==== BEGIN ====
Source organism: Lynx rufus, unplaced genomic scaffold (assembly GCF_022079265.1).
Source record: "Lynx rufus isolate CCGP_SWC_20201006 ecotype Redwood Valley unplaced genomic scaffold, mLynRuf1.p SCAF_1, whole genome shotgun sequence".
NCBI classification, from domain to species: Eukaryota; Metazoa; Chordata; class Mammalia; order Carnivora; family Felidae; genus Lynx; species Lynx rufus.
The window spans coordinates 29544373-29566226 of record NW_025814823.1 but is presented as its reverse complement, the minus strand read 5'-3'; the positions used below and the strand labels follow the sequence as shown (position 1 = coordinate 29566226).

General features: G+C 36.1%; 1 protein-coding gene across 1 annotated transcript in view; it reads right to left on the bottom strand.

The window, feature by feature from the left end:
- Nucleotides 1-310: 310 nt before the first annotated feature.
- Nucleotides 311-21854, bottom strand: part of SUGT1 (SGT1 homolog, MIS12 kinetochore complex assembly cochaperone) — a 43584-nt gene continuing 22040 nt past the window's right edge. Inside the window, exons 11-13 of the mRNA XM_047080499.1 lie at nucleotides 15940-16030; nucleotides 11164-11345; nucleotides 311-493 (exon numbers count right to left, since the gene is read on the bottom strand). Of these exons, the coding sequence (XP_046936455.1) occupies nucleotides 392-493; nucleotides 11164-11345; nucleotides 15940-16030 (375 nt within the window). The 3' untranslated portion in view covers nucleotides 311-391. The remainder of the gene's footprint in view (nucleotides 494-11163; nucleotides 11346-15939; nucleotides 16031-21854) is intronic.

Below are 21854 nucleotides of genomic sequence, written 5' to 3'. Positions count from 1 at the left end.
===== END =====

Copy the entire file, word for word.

Source organism: Lynx rufus, unplaced genomic scaffold (assembly GCF_022079265.1).
Source record: "Lynx rufus isolate CCGP_SWC_20201006 ecotype Redwood Valley unplaced genomic scaffold, mLynRuf1.p SCAF_1, whole genome shotgun sequence".
NCBI classification, from domain to species: Eukaryota; Metazoa; Chordata; class Mammalia; order Carnivora; family Felidae; genus Lynx; species Lynx rufus.
The window spans coordinates 29544373-29566226 of record NW_025814823.1 but is presented as its reverse complement, the minus strand read 5'-3'; the positions used below and the strand labels follow the sequence as shown (position 1 = coordinate 29566226).

General features: G+C 36.1%; 1 protein-coding gene across 1 annotated transcript in view; it reads right to left on the bottom strand.

The window, feature by feature from the left end:
- Nucleotides 1-310: 310 nt before the first annotated feature.
- Nucleotides 311-21854, bottom strand: part of SUGT1 (SGT1 homolog, MIS12 kinetochore complex assembly cochaperone) — a 43584-nt gene continuing 22040 nt past the window's right edge. Inside the window, exons 11-13 of the mRNA XM_047080499.1 lie at nucleotides 15940-16030; nucleotides 11164-11345; nucleotides 311-493 (exon numbers count right to left, since the gene is read on the bottom strand). Of these exons, the coding sequence (XP_046936455.1) occupies nucleotides 392-493; nucleotides 11164-11345; nucleotides 15940-16030 (375 nt within the window). The 3' untranslated portion in view covers nucleotides 311-391. The remainder of the gene's footprint in view (nucleotides 494-11163; nucleotides 11346-15939; nucleotides 16031-21854) is intronic.

Below are 21854 nucleotides of genomic sequence, written 5' to 3'. Positions count from 1 at the left end.